The current volatility in the stock markets reminds me the value of having a game plan and sticking to it. No asset will go up forever; almost everything is cyclical. If you are patient and stick it out, however, odds are the outcome will be positive. If you go back 10 years ago, the unpredictable asset class was housing and, eventually, the entire stock market. About 20 years ago it was the technology sector. At those points in time, if you got out at the bottom and didn’t get back in in a timely fashion, you may still be feeling the effects.
Updating Our Software to Serve You Better
Technology is always changing. To keep clients and employees satisfied, businesses need to strike a balance between staying up-to-date without constantly changing the way business is done. At Heartland Trust Company, we are always looking for ways to improve our technological footprint while keeping your information secure.
In 2018, we transitioned to new trust accounting software. Our entire team took on hours of extra training to learn the new software before the conversion. So far, the transition has been very successful. Our clients have access to a secure, user-friendly, and robust program with many new and exciting features. Our staff has new tools to streamline processes and serve you better.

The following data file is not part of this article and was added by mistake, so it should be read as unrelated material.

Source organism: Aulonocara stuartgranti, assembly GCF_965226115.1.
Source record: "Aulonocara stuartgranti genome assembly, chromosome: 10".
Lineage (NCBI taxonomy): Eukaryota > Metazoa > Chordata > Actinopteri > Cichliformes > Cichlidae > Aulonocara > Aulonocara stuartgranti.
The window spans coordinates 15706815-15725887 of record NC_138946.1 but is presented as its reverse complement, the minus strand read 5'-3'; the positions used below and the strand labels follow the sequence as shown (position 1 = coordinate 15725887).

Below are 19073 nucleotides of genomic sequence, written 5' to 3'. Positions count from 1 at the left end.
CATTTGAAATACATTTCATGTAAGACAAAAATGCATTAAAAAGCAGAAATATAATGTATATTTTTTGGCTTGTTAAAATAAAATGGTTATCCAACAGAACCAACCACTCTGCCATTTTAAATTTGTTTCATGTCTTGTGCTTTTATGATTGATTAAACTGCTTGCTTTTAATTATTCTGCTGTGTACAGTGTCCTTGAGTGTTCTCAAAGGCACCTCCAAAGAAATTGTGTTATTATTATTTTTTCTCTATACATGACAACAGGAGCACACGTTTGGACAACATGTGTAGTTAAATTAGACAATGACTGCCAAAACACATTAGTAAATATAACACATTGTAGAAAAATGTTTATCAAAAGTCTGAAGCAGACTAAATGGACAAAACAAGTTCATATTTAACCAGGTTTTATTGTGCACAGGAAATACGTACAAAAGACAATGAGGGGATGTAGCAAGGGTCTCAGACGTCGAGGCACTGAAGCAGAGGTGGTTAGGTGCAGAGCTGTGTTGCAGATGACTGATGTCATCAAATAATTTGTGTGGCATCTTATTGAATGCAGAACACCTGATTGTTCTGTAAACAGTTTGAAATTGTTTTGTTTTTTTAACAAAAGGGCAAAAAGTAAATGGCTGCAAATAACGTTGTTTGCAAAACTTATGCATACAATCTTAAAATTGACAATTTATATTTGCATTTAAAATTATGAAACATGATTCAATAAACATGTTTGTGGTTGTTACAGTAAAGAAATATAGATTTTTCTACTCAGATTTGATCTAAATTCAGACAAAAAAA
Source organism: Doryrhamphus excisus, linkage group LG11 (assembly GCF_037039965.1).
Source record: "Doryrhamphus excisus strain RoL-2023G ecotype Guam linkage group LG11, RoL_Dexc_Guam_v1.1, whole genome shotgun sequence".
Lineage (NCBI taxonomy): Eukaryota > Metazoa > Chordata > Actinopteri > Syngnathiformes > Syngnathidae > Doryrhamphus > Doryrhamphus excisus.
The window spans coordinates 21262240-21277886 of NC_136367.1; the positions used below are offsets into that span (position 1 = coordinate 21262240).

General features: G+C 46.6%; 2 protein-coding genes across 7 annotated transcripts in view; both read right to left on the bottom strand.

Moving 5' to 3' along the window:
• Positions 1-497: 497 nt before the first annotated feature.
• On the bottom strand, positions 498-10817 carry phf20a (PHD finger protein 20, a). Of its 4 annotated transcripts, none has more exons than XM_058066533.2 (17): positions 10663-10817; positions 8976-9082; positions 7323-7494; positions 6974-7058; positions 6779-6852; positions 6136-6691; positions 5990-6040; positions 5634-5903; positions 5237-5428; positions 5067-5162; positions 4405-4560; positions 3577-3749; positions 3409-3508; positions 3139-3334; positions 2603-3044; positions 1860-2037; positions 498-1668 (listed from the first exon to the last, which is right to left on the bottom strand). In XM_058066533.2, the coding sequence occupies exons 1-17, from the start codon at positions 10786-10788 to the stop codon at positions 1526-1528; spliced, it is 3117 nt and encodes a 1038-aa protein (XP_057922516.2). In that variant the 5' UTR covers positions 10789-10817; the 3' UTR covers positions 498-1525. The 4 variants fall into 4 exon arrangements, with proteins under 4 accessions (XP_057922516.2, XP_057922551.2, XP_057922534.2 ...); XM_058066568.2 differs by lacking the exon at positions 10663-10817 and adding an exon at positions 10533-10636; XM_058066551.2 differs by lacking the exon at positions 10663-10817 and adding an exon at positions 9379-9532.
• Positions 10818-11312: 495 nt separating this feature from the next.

Tips for Protecting Your Identity
Data breaches seem to be inevitable these days. When they happen, your personal and financial information can be compromised leaving you feeling vulnerable. While you can’t control the manner in which your personal data is safeguarded by others, you can make it more difficult for criminals to use your personal information to cause you harm.
Most companies must first view your credit report prior to extending credit. With that in mind, freezing your credit may be one of the easiest ways to protect yourself against identity theft. By putting a freeze on your credit, you restrict access to your personal information thereby preventing thieves from opening new accounts in your name.
Famous People Who Failed to Plan Properly